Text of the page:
This is the next door neighbor of Santaquin Peak which already has a summitpost page. However, Loafer Mountain is the one of the two that has the most height so thanks to that it gets the prominence and since it is the 44th most prominent peak in the state of Utah, it deserves its own page as it gets a bit confusing to people who are seeking out the summit of Loafer but end up on Santaquin Peak, not realizing that they are not on Loafer Mtn.
The reason for the confusion is that the whole massive is actually known as Loafer Mountain, including Santiquin Peak. Santiquin Peak on the topo map is the one that is highly visible from Utah Valley, but everyone local calls it Loafer Mountain.
Anyway, all my maps show the elevation of Loafer at 10,687 feet. It appears from the Mytopo link that the newest USGS map leaves out the spot elevation (and listofjohn interpolated the elevation from the contours), but all other maps show the elevation at 10,687 which is within two feet of Santiquin. The sign on the summit also says 10,687. Is it still there? (I noticed that this page too mentions the two feet difference).
Thanks Scott, that is great input. I've put the elevation at 10687 rather than the 10700 that I had picked up from John's website. There was no sign on the summit of Loafer when I was there although someone else mentioned there had been one earlier than 2007. I hope someone has a picture of that they could contribute. I was using the Mytopo link (found on LOJ) and while it did show Santaquin at 10685, it had no elevation listed for Loafer. Again, thanks for the heads up and taking the time.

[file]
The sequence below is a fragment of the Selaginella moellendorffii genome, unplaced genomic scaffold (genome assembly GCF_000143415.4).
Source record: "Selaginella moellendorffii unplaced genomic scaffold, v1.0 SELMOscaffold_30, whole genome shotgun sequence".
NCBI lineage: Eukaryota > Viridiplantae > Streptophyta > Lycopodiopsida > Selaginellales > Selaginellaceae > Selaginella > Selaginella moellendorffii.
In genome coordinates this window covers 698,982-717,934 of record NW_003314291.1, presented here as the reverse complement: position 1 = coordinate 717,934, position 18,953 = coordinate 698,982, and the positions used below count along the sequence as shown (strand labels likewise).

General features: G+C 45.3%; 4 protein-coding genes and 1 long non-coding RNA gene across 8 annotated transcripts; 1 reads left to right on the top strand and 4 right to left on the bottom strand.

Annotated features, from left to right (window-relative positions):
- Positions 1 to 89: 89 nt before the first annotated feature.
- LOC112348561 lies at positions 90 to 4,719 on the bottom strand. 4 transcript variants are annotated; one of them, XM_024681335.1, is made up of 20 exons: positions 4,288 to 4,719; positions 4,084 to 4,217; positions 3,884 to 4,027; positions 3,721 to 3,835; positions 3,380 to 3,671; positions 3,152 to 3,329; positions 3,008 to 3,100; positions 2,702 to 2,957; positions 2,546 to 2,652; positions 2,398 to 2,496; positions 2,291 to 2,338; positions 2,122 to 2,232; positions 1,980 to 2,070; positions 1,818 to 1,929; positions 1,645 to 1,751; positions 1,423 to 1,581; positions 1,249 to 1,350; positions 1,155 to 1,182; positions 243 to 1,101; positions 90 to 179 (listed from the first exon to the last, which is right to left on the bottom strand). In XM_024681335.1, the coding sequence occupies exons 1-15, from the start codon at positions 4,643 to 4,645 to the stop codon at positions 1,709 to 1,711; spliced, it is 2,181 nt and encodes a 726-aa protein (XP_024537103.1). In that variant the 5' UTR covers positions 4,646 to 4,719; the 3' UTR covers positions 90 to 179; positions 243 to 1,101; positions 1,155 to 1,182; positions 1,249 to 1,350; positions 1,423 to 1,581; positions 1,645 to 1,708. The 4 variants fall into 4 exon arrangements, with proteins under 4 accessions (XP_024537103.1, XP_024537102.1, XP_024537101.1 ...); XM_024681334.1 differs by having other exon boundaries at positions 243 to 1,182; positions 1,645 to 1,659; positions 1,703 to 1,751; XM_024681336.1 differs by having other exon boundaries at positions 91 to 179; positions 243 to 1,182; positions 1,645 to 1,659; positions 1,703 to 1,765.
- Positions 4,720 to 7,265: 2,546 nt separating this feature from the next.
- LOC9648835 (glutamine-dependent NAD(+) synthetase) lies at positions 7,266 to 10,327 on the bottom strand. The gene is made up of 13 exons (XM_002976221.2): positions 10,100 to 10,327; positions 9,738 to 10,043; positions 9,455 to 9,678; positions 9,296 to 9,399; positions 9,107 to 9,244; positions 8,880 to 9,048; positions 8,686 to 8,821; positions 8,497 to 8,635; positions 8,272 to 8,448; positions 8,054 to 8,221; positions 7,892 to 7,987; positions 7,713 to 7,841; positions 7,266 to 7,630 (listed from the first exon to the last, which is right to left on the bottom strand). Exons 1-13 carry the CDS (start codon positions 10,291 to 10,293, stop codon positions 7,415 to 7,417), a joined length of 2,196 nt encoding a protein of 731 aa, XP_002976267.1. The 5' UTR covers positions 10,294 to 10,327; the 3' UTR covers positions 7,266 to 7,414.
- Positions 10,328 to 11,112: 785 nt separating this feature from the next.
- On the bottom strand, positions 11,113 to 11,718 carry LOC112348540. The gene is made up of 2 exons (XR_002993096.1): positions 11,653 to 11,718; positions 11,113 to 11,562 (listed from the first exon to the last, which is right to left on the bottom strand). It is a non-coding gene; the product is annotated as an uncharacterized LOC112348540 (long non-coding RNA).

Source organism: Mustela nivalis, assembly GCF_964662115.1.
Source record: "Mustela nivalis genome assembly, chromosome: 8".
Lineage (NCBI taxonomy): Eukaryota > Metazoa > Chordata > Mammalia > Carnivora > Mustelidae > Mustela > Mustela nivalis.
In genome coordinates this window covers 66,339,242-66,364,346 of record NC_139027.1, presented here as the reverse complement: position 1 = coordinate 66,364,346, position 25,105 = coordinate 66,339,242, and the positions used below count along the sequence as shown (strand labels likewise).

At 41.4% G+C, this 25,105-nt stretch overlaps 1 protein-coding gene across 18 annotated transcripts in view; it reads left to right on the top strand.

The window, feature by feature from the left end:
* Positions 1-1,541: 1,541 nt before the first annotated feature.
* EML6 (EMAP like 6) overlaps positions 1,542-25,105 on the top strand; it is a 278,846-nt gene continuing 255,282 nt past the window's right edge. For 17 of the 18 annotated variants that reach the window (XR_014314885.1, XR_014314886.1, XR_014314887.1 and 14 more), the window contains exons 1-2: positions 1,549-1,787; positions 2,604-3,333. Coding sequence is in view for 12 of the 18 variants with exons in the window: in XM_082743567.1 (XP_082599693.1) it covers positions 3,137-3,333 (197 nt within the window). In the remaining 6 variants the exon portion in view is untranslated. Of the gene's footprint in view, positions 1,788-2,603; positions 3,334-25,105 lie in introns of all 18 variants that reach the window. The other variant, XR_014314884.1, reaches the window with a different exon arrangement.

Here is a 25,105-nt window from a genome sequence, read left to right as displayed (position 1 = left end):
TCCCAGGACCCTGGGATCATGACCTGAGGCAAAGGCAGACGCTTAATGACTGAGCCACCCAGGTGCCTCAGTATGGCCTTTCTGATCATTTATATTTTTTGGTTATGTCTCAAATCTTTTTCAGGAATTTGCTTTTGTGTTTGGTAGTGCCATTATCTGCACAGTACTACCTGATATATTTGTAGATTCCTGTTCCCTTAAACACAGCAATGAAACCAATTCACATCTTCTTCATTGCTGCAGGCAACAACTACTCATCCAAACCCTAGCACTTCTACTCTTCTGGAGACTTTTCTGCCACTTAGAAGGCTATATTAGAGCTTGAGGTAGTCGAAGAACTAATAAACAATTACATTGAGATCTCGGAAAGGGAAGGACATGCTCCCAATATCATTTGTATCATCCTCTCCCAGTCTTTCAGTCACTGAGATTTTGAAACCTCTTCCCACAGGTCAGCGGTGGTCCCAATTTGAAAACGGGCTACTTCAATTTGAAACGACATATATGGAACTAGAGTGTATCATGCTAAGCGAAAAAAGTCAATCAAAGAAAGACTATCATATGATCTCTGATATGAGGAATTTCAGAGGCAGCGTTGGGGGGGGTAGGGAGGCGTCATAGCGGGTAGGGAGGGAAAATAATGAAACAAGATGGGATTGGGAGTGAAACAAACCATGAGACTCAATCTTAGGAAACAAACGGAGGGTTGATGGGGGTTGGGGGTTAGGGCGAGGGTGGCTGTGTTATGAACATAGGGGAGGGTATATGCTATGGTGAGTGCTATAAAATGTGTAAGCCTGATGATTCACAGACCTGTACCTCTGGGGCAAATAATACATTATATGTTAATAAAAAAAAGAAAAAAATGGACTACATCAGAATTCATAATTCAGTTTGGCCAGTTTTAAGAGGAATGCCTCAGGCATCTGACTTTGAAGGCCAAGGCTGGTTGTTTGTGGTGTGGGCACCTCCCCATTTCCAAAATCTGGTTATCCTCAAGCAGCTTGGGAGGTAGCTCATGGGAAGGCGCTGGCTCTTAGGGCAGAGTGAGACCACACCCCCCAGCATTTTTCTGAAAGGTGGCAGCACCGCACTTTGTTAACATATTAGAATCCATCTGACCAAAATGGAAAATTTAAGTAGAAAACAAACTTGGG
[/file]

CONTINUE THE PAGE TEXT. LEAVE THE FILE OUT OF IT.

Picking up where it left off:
Good to see the seasonal versions of the same view of the peak.
I had toyed with the idea for quite awhile and while Scott correctly points out that the whole mountain area is Loafer Mountain, it still confused people (like me) when Santaquin is the peak that the trail takes you to and Loafer itself is treated like a step sister. Thank you for your comments and I hope you don't mind that I'm using your picture as one of the main ones.